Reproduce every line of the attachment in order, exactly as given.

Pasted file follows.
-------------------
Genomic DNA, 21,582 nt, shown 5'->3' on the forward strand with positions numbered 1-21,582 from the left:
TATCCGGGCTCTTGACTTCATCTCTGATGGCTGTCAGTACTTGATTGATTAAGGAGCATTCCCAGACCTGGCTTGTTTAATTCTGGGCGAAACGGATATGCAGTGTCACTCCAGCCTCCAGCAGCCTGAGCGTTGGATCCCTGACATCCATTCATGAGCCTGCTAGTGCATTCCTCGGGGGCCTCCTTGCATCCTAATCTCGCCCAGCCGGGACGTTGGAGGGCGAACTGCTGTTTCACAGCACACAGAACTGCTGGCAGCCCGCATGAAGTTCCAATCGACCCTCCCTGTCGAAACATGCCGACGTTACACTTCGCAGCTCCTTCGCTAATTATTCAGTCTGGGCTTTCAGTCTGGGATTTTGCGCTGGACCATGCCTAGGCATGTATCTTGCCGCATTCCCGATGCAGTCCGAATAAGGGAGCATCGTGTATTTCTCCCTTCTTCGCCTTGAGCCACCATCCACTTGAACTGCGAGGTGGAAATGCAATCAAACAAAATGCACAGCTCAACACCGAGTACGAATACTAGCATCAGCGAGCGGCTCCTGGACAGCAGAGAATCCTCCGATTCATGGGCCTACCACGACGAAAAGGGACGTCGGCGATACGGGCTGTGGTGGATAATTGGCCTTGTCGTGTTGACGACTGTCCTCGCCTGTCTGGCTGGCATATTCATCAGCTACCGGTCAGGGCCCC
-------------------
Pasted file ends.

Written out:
Genomic DNA, 21,582 nt, shown 5'->3' on the forward strand with positions numbered 1-21,582 from the left:
TATCCGGGCTCTTGACTTCATCTCTGATGGCTGTCAGTACTTGATTGATTAAGGAGCATTCCCAGACCTGGCTTGTTTAATTCTGGGCGAAACGGATATGCAGTGTCACTCCAGCCTCCAGCAGCCTGAGCGTTGGATCCCTGACATCCATTCATGAGCCTGCTAGTGCATTCCTCGGGGGCCTCCTTGCATCCTAATCTCGCCCAGCCGGGACGTTGGAGGGCGAACTGCTGTTTCACAGCACACAGAACTGCTGGCAGCCCGCATGAAGTTCCAATCGACCCTCCCTGTCGAAACATGCCGACGTTACACTTCGCAGCTCCTTCGCTAATTATTCAGTCTGGGCTTTCAGTCTGGGATTTTGCGCTGGACCATGCCTAGGCATGTATCTTGCCGCATTCCCGATGCAGTCCGAATAAGGGAGCATCGTGTATTTCTCCCTTCTTCGCCTTGAGCCACCATCCACTTGAACTGCGAGGTGGAAATGCAATCAAACAAAATGCACAGCTCAACACCGAGTACGAATACTAGCATCAGCGAGCGGCTCCTGGACAGCAGAGAATCCTCCGATTCATGGGCCTACCACGACGAAAAGGGACGTCGGCGATACGGGCTGTGGTGGATAATTGGCCTTGTCGTGTTGACGACTGTCCTCGCCTGTCTGGCTGGCATATTCATCAGCTACCGGTCAGGGCCCC